2010, R, 109 min. Directed by Christian Alvart. Starring Renée Zellweger, Jodelle Ferland, Callum Keith Rennie, Ian McShane, Bradley Cooper, Adrian Lester, Kerry O'Malley.
REVIEWED By Marc Savlov, Fri., Oct. 8, 2010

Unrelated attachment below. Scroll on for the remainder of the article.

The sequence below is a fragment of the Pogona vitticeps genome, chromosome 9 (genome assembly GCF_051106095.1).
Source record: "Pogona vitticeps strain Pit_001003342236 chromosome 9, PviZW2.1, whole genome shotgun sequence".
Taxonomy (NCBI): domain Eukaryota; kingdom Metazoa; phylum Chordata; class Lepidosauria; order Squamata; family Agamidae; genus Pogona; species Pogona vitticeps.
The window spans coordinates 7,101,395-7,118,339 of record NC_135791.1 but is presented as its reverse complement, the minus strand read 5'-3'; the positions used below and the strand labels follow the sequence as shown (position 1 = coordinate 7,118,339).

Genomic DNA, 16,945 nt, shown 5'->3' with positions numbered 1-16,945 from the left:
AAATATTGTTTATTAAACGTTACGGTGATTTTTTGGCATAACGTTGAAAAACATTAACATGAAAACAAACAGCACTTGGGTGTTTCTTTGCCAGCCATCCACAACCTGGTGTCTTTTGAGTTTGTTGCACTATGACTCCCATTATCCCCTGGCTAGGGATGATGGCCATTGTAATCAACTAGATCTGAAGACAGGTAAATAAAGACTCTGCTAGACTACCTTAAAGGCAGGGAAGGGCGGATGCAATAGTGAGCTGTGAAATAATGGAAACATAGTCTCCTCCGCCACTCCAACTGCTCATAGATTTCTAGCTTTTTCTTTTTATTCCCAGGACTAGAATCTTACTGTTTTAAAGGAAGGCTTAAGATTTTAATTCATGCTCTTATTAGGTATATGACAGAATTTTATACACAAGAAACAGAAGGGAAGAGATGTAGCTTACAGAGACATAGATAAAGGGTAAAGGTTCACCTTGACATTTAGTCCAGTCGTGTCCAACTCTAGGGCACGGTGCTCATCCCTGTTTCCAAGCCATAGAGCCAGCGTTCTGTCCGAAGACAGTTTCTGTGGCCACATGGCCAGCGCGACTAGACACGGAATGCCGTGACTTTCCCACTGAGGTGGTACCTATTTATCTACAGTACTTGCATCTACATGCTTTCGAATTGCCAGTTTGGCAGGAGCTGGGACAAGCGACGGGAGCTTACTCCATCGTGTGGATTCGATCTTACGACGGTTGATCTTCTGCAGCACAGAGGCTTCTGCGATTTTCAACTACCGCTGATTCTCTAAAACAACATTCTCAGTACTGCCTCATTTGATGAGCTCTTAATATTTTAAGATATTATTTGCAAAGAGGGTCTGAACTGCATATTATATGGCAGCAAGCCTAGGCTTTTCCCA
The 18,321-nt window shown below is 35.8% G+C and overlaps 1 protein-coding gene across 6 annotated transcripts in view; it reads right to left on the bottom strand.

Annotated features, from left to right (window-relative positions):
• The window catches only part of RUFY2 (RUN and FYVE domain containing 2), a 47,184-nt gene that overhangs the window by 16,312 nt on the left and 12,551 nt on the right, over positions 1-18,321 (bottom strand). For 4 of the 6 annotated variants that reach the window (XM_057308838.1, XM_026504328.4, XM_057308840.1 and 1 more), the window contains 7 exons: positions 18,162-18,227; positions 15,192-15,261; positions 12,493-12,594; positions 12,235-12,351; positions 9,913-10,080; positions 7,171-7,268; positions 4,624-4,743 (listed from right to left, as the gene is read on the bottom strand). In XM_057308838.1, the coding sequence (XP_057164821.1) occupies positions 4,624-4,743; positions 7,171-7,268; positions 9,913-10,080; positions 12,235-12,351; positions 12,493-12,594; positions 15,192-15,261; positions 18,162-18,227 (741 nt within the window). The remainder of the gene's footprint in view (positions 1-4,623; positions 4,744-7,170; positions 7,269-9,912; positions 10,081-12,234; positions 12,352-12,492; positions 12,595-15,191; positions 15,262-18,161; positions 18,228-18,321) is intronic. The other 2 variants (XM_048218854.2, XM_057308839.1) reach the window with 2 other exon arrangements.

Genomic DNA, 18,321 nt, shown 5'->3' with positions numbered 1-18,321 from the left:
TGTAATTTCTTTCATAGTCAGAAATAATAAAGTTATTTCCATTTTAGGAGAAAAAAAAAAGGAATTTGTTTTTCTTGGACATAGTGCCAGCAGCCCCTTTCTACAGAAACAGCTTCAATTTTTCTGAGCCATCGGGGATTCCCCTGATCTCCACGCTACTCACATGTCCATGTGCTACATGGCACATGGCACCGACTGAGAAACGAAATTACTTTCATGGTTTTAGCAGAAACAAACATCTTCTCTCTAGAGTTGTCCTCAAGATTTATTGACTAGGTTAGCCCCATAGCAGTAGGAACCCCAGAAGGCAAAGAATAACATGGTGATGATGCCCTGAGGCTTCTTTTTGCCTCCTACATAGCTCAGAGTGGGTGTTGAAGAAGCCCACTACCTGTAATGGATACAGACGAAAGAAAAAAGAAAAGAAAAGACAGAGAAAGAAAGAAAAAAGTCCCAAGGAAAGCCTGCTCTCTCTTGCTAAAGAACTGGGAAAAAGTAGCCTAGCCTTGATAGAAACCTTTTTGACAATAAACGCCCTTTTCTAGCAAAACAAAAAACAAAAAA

Neither so awful as to be enjoyable nor eerily artful enough to be anything other than a snoozy also-ran in the perpetually poor plotting machine that is the demon-child cinematic subgenre, Case 39 is exactly as forgettable as, I'd wager, the 38 previous ones. Notably, the film has been theatrically released and available on DVD overseas, having been shot in 2006 and then abruptly orphaned stateside by home studio Paramount for reasons unknown. Academy Award-winner and former Return of the Texas Chainsaw Massacre ingenue Zellweger plays Emily Jenkins, a social worker assigned to the hellishly problematic case of 10-year-old Lily Sullivan (Ferland, of Terry Gilliam's Tideland). Lily is a raven-locked, plaid-jumper-wearing emissary of the damned, whose parents, clearly aware of genre tropes and acting accordingly, tried and failed to bake her alive in the family oven. In a professionally questionable breach of protocol, Emily petitions the court to become the child's guardian, and before you can say, "Rosemary's ba…!" various and sundry character actors begin dying in horrible ways. Nothing so horrible, mind you, as my personal bugaboo – being devoured by sharks with bees for teeth – but unfun nonetheless. Ferland is suitably creepy in the devil-child role (plaid = evil, always), and there's nothing embarrassing about Zellweger's performance at all, but Case 39 fails to make an impression (or raise a goosebump or a hackle) by sheer dint of its mediocre sameness. As anyone who's seen Orphan, The Omen, The Unborn, The Bad Seed, The Good Son, Village of the Damned, or The Sound of Music knows, children are the devil's playthings and are not to be trifled with or, for heaven's sake, adopted. That's just common sense.